It is amazing once it is all written down how much it makes sense, you eat better options and you don’t grab that take out menu.

The shopping list

The best bit from a written down food schedule is you can make your shopping list. If you have a written list for when you enter that big building full of aisles you then know exactly what aisles you need to visit. It has been a long time since I have been down a biscuit, cake or crisp aisle. I don’t need to get anything from those aisles so I just don’t visit them. I go with my list, tick off once I have got them, circle the item if I cannot find it or it is out of stock and then go to pay.

The supermarket zapper thingy!

I find this is quite a useful tool for shopping. You get your zapper at the entrance to most big supermarkets. You go around and zap your products to put straight into your bag and then you go to pay. I find it useful if I am doing a big shop so I don’t up spending loads of money on things I do not need. If I can see the price in front of me totalling up as I go I know exactly what to expect at the checkout.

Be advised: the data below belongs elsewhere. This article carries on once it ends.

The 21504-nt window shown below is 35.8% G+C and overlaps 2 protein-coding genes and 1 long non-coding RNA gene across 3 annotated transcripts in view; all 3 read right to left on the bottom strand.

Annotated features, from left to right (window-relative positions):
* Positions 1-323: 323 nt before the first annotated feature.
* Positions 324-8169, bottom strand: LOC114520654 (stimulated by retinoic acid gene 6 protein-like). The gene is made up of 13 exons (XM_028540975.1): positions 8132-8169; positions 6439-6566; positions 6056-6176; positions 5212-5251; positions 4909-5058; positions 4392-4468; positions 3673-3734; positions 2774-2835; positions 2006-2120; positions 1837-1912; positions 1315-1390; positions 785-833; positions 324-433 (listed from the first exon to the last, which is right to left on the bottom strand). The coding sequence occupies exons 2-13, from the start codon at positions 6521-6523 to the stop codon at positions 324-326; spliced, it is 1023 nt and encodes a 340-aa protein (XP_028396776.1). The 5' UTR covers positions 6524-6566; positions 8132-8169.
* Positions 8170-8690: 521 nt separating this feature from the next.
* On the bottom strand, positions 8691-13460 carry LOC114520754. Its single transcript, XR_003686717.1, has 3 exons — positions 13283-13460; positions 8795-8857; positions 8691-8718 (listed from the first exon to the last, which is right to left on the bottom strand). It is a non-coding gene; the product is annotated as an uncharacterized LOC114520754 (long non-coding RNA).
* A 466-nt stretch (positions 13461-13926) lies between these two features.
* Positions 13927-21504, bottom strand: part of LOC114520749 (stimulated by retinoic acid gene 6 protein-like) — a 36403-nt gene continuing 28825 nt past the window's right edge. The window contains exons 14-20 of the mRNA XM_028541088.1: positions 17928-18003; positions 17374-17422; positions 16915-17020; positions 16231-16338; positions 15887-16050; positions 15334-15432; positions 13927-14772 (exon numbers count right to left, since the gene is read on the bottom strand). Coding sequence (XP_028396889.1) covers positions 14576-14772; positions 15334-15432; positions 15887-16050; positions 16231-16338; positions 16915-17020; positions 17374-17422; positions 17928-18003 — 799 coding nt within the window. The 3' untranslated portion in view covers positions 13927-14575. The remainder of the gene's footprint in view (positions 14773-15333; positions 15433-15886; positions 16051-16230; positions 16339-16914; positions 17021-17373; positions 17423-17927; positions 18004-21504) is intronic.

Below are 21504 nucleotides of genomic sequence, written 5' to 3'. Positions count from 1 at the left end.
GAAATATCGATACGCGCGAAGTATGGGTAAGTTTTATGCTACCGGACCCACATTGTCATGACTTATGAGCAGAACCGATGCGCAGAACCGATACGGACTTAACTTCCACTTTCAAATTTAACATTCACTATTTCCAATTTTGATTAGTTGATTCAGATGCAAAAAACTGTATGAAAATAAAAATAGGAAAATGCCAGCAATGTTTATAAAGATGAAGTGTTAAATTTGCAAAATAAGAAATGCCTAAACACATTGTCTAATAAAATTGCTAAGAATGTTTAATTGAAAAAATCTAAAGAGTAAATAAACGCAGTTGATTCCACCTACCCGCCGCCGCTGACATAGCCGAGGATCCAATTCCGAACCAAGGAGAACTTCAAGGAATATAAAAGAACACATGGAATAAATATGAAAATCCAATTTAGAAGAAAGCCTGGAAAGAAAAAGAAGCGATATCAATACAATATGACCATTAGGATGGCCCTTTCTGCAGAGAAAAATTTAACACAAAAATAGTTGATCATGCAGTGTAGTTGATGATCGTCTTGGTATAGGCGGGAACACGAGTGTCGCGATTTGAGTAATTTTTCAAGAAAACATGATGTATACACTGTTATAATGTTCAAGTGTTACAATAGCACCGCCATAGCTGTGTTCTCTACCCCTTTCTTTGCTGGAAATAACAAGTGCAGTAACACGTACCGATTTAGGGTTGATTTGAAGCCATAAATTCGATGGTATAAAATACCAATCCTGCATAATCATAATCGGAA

Online supermarket shopping

Shopping from the comfort of your own couch. What more could you want?! The best bit about this is the supermarket will remember what you have bought so next time all you need to do is check and confirm. You quite often get a two hour window so you can take your time as well. You can also check the kitchen cabinets to see if you do really need mayonnaise and there aren’t five bottles in the cupboard already.

Shopping on your own or with a buddy?

A good question. If I need a big shop then I tend to like to do it on my own. Rosie tends to muck up my filing system and then sneaks things into the trolley which are not on the list. If I am in the mood for a wander and chat when shopping then I take someone with me. On these trips I take time going up and down all of the aisles. This is especially exciting at this time of year. I get to see if I have missed anything in my quick trips. Lets just say these trips tend to happen once in a while and not every week.

Any questions?

Feel free to drop 2 Spuds a line with any questions you have from this blog. We will try our best to answer them.


The unfortunate need for an operation